By the time the Arizona Cardinals announced the pick of North Carolina guard Jonathan Cooper, there was little doubt that he had overtaken Alabama’s Chance Warmack as the number one guard prospect in this draft class.
What does Cooper possess that Warmack doesn’t?
Glad you asked.
When Cooper moves in space, he does so with the grace of a ballerina, but with the ability to drop the hammer and hit an opponent like a Mack truck. I know that’s a lot of hyperbole, so let’s take a look at what I mean.
The first play in the video shows Cooper pulling through the guard/tackle gap on the strong side of the line.
We can see him get back cleanly in his pull and then accelerate through the hole to meet and stand up the linebacker, allowing the running back a clear path in his running lane.
When you talk about footwork for a guard, you are talking about similar attributes that you want for cornerbacks — you want a guy that can change direction on a dime without losing his balance.
When pulling, getting out in front to lead, or getting out in front of screens, Cooper is a unique talent, and that ability is something that had to draw Cardinals GM Steve Keim, head coach Bruce Arians and company to him.
When talking about feet in the passing game, there are numerous ways to describe what you are looking for in an interior blocker, but I think this end zone camera view shows what you want in a guard.
What we see here is Cooper reaching on a player shaded on the outside shoulder of the center, and he gets into him squarely. That shows an amazing initial quickness to win. But what’s more impressive is that he keeps his feet moving and when the defensive tackle that’s shaded on the opposite guard loops around in the defensive line stunt, Cooper is able to pass off his initial man to the center and get into the other defender.
His ability to not only to not only move in space but win with power at the point of attack makes him what you would call the total package as a guard prospect.
You watch him on this simple smash play double team the defensive tackle and drive him off the ball, then move to the oncoming linebacker allowing the running back an untouched lane to the end zone.
You watch him on a power play through the left side and he reaches the middle linebacker on the second level and drives him away so he can’t make a play.
Probably the most consistent aspect that shows up on the Jonathan Cooper film over and over again (aside from terrible quarterback play) is that when he wins in the passing game, he wins at the line of scrimmage or a yard or two back.
One of the biggest issues I’ve had with the Cardinals is the lack of push they get in pass protection, allowing the interior of the defense to push them back immediately off the snap of the ball and not allowing the quarterback to move up in the pocket.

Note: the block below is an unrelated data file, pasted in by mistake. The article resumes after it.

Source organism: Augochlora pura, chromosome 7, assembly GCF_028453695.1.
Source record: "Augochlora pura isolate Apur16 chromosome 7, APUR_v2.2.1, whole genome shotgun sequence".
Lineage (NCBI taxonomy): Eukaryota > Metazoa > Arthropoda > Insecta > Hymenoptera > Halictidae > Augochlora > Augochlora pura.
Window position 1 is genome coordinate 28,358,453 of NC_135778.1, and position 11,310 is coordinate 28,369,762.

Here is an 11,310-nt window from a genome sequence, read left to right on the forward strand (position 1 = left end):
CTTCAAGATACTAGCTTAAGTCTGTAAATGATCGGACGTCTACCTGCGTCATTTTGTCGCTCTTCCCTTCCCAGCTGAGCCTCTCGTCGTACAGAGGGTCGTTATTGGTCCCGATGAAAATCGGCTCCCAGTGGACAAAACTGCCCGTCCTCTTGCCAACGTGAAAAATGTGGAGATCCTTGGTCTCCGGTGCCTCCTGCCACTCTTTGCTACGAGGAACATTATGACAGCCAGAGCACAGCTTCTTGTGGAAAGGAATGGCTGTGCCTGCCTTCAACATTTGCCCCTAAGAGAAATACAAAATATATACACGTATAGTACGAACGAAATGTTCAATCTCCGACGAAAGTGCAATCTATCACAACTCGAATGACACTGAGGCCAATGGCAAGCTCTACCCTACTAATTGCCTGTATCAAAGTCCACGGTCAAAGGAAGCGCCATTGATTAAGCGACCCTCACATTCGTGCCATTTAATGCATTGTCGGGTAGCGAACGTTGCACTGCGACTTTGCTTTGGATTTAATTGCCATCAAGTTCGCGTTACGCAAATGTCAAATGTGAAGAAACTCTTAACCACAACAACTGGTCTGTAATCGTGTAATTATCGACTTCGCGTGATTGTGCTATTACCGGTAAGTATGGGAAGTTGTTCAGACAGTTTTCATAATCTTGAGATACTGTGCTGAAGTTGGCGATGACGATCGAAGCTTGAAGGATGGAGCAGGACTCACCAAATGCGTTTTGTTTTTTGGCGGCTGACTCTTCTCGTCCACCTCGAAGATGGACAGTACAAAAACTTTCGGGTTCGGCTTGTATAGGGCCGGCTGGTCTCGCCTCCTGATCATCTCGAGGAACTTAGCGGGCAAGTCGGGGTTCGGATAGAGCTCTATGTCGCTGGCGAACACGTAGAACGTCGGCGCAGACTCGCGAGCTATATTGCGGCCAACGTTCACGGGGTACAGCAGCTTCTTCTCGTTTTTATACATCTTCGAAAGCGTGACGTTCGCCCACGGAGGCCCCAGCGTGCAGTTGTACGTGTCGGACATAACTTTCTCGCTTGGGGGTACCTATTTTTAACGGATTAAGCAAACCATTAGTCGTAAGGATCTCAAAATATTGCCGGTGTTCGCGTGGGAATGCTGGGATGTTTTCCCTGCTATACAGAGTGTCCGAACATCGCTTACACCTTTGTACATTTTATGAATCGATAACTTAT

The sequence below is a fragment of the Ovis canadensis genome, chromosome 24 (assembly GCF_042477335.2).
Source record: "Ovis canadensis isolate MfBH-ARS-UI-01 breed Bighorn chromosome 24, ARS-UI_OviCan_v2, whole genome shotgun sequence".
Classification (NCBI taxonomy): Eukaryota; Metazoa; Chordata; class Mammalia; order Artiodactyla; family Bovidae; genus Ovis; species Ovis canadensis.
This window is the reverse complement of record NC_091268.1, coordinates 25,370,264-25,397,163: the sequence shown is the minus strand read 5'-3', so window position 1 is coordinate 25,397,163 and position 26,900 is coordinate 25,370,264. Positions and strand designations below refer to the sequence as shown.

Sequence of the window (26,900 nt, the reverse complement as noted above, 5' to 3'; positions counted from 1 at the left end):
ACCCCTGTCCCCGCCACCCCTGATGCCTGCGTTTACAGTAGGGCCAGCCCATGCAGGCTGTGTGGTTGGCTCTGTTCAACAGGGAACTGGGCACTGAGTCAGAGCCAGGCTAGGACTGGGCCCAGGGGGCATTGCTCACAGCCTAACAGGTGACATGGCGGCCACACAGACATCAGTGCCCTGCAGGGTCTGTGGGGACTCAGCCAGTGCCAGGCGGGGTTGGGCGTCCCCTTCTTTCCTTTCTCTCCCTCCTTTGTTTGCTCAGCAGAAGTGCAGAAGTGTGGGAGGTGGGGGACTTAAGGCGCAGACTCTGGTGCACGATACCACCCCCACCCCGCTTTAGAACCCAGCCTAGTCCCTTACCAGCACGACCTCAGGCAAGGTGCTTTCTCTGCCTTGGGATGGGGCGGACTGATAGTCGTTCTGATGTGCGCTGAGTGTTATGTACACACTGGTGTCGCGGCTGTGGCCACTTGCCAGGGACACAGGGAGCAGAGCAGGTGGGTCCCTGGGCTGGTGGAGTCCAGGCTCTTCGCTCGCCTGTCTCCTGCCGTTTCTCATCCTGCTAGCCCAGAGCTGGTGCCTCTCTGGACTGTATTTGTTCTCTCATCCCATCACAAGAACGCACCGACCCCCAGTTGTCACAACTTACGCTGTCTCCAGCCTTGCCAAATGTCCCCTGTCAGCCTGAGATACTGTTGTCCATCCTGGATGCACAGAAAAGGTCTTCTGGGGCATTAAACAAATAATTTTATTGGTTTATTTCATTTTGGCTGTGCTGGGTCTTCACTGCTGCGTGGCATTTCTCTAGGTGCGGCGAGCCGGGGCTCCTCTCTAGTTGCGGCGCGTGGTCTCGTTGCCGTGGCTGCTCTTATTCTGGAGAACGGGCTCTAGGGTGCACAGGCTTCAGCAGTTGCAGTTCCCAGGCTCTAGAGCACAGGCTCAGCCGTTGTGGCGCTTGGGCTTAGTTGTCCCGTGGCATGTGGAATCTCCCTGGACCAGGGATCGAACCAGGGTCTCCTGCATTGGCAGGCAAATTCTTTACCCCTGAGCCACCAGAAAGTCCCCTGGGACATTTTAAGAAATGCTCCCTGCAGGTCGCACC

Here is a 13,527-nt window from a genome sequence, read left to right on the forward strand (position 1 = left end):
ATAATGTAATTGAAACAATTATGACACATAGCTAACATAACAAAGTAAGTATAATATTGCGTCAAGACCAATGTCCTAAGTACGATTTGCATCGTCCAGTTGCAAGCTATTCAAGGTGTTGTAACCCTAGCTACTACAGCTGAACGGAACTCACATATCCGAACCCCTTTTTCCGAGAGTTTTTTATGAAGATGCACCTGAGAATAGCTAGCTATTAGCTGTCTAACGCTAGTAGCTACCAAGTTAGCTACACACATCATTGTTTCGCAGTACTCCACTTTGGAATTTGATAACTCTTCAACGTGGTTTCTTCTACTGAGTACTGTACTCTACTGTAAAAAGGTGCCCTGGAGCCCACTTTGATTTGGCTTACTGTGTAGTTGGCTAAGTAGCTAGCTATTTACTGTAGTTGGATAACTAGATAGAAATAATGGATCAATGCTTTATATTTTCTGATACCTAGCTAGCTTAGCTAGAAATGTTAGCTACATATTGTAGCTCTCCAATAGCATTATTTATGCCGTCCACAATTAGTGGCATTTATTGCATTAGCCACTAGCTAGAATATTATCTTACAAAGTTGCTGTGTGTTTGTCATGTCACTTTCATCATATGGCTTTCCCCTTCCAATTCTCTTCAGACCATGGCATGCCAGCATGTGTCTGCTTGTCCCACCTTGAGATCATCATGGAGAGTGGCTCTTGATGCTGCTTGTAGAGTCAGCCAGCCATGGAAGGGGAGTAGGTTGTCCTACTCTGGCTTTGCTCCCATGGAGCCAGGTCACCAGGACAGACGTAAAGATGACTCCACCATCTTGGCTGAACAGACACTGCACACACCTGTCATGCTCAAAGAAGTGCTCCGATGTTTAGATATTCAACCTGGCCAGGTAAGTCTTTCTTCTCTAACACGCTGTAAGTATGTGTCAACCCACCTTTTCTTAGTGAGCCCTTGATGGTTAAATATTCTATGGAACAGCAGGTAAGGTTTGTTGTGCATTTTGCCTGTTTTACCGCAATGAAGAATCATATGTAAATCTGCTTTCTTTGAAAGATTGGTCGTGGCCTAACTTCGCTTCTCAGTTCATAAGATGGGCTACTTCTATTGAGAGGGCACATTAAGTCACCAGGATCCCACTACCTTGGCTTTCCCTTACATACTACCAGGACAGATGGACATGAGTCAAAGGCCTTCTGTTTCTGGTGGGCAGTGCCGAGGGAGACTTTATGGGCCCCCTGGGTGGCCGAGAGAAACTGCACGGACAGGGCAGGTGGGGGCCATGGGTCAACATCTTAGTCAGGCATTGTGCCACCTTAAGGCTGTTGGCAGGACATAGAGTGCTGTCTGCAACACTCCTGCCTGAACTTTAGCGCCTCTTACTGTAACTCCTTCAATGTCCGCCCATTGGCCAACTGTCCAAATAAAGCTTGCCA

Cooper will put a stop to that, and honestly he does this much better than any other guard in the draft, so this had to be a huge point of emphasis for Keim and Arians.
Watch the two plays at the 2:05 mark, and notice that Cooper’s man barely crosses the line of scrimmage in pass sets — again, ignore the terrible quarterback.
What this will do in the Arians offense is allow Carson Palmer to get into his drop and work through his progressions while climbing up in the pocket. He won’t have to make sudden moves or changes, but will be able to subtly creep up the ladder and stand tall.
This will in turn take pressure off the tackles, as it will allow them to begin to push pass rushers past Palmer, as opposed to pushing them into Palmer.
What Cooper brings to the table is really a special mix of athleticism and strength.
He is able to provide a power base in pass protection that will allow a true pocket to form around the quarterback. In the run game, the blend of power and speed makes him more like a fullback at the guard position, as he can lead block on nearly any outside run as a pulling guard.
The biggest success in this pick though is that it shows Keim is not afraid to go against the grain.
Too often, and something I have preached about not getting your hopes up for, teams pass on interior offensive linemen because they don’t provide “value”. The problem is the value doesn’t lie within a tangible stat, so the totality of their impact is based on the play of others.
Well we saw the impact that was had on this team when the offensive line was poor — zero running game, an often injured quarterback and then wildly ineffective quarterback play — all as a result of the line being unable to provide time for those “value” players to make “value” plays.
The impact Cooper has won’t show up on the stat sheet next to his name, but it will allow Larry Fitzgerald, Carson Palmer and Rashard Mendenhall to have impact stats next to theirs.